Orange’s upper-hand is ingenious. The way cloud gaming works is similar to ‘video on demand’. By using a thin client, where the game is stored either on the operator’s – or in this case – the company’s servers, the game is streamed directly to the computer that is accessing it. This effectively eliminates the need for a console, and it even makes the need for a powerful ‘gaming computer’ less necessary since there are no downloads or installations required and the company’s server is doing the heavy lifting. Not to mention that Orange is developing an app that will allow players to utilize their smartphones as controllers – in a couple of simple steps they have vastly reduced the amount of required hardware. The server does all the work: receives the user input (button presses), processes it in terms of the game, and sends back the game output (by moving your character). Insert a high-speed Internet connection and you have a gaming experience that is instantaneous and can be as equipment-centric as you desire. This will allow them to enter emerging markets and target countries with generally lower household incomes.
Telcos’ distinct advantage is that they have this equipment in place: broadband provider, access to large clusters of servers, and the ability to encrypt and compress data – these are the basis of cloud gaming. This is how Orange created a cloud gaming business out of their TV base, but like other cloud gaming companies, Orange wants to enter the physical gaming realm.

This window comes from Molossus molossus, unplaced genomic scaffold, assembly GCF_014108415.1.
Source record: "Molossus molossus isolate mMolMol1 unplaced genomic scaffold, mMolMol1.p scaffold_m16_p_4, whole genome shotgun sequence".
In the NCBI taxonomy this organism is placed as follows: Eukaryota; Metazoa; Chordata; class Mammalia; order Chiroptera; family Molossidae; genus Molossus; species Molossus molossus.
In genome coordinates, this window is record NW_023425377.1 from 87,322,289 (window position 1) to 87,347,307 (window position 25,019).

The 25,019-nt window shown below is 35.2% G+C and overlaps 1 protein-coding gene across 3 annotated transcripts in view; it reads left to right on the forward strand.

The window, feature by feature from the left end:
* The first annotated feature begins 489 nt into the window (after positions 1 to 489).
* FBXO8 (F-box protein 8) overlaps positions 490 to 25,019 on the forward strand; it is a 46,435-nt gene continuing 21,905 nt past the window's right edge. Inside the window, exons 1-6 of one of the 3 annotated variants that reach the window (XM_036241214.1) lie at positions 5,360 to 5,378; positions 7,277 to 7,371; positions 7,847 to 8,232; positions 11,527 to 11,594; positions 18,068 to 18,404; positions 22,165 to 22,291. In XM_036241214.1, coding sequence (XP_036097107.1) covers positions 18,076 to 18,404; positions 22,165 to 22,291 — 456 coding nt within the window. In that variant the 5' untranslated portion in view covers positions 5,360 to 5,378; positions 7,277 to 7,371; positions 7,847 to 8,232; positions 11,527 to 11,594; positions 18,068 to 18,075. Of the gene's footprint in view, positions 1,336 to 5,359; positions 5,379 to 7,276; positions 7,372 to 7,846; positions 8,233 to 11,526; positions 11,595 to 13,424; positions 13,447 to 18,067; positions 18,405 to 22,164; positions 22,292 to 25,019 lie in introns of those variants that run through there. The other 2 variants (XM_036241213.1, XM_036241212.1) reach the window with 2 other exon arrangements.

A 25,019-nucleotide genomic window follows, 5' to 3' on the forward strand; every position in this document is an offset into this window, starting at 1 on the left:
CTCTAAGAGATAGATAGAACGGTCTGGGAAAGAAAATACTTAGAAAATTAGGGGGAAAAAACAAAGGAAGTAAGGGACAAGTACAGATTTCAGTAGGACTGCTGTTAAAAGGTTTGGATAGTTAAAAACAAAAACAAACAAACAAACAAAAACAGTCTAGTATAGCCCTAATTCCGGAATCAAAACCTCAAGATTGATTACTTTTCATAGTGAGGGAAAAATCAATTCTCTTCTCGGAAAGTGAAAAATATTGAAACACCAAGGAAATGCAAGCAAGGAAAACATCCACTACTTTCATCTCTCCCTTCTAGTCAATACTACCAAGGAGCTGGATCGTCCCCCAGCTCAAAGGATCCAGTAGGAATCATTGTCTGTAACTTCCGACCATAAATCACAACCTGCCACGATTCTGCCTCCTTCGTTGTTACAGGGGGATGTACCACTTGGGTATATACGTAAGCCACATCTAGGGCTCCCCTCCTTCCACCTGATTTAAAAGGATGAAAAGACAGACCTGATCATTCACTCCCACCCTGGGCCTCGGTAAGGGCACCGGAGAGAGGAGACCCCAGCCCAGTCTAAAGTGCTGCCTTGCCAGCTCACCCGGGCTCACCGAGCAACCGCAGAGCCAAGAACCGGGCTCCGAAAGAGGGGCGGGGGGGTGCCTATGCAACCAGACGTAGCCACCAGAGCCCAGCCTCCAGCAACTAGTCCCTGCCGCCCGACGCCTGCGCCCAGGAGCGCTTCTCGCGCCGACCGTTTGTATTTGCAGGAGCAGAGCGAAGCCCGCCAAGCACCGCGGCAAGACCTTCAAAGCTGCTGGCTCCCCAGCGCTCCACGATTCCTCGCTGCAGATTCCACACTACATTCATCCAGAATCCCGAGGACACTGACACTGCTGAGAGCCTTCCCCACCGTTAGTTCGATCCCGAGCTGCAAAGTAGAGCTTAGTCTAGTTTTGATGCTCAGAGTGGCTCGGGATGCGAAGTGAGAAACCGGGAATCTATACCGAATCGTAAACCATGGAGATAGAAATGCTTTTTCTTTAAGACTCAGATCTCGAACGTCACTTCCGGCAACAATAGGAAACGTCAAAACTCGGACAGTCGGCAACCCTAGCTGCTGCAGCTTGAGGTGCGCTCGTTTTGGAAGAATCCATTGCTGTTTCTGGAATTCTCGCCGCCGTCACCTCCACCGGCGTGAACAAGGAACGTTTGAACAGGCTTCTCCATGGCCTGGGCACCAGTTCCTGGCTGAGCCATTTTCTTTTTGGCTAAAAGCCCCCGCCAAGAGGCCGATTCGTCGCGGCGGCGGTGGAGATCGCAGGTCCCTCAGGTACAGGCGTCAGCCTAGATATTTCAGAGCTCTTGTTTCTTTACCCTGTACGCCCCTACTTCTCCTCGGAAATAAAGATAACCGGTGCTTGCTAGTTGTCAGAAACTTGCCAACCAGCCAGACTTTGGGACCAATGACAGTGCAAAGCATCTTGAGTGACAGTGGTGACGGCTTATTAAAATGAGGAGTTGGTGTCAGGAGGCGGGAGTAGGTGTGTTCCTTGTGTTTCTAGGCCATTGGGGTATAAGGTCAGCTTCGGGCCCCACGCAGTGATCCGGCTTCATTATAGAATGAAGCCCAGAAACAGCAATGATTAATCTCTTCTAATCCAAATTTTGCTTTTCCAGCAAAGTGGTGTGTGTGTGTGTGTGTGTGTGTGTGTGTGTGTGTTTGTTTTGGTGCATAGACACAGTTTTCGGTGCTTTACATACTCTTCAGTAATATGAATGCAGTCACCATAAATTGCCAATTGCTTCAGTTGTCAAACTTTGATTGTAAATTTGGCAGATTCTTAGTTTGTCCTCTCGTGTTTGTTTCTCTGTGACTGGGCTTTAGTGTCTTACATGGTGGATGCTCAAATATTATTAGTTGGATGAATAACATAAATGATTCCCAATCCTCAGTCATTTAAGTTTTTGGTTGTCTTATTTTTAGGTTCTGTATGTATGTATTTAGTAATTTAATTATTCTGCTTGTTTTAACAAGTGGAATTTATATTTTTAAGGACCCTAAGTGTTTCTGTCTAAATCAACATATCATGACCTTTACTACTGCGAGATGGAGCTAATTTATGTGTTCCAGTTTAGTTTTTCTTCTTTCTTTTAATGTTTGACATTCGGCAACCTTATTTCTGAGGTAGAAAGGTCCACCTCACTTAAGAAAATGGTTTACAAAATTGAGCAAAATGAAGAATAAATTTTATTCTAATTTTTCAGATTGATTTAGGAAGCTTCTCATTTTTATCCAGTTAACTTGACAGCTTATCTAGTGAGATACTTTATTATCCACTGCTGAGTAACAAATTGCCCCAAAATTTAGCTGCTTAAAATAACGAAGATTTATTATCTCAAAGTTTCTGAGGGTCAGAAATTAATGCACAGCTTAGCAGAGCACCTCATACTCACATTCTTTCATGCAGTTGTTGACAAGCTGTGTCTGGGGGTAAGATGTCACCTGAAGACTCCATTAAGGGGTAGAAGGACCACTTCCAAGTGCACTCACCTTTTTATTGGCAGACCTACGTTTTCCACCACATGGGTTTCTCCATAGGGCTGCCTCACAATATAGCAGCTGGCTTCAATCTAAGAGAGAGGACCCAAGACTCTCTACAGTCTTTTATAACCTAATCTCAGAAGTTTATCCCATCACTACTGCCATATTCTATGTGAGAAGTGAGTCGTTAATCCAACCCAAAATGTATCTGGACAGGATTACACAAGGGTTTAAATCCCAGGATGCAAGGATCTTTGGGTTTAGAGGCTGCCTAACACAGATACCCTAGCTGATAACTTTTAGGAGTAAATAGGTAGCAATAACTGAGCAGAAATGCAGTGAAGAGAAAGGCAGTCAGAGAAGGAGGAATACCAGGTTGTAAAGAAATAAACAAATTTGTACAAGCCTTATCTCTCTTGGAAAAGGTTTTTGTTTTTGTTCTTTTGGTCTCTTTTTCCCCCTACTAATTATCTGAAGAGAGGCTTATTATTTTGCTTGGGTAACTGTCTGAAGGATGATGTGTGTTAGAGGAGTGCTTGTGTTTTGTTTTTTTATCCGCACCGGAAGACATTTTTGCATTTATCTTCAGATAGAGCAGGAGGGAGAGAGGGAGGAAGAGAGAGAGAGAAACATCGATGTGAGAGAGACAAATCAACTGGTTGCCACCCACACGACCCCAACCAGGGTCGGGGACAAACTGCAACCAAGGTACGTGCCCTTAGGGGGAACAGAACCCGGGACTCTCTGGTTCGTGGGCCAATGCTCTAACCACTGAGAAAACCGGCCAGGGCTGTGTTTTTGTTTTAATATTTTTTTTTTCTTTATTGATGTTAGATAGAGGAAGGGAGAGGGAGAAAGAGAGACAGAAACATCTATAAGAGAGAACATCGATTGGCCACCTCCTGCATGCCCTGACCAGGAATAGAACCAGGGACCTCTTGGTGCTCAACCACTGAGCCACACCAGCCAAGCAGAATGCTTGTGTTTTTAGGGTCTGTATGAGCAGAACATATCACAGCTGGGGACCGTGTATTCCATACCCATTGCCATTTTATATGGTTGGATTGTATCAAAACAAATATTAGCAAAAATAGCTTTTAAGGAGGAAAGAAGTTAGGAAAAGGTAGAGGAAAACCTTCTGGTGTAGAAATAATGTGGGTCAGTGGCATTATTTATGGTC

Stealing the Thunder
More and more the lines between cloud gaming consoles and consoles integrating cloud gaming are becoming blurred. G-Cluster has already claimed the spot of ‘World’s first cloud gaming console’ and we’ve already seen Sony’s solution, but still cloud gaming companies only have games that are already available on consoles or PCs.[iv] Even so, Orange wants to enter the market with a console that receives games at the same time as its traditional counterparts as well as games unique to their platform.
Orange is hoping for a future where publishers will come to them for new releases. They believe that their platform will be an attractive option for game developers; in fact, they have already signed on with Ubisoft, as well as PC and mobile developers. Yet they’re looking at the big titles of their console counterparts, which brings us to the issue of awareness – even though cloud gaming is not yet universally known, it has accessibility on its side.
Providers of cloud gaming services proclaim that their accessibility, where players can play at home on their TVs and then continue on-the-go with a Wi-Fi device, is one of the things that makes playing in the cloud appealing. Right now cloud gaming companies like CiiNow utilize a ‘home gateway’, which spreads the broadband network over multiple Wi-Fi enabled devices. Another alternative method is one used by OnLive and GamingAnywhere, which relies on users to download their software. Orange could have easily implemented these strategies (they already have the equipment in their customers’ homes) but instead of having their idea in ‘the Cloud’ they want a tangible platform option next to PlayStation and Nintendo.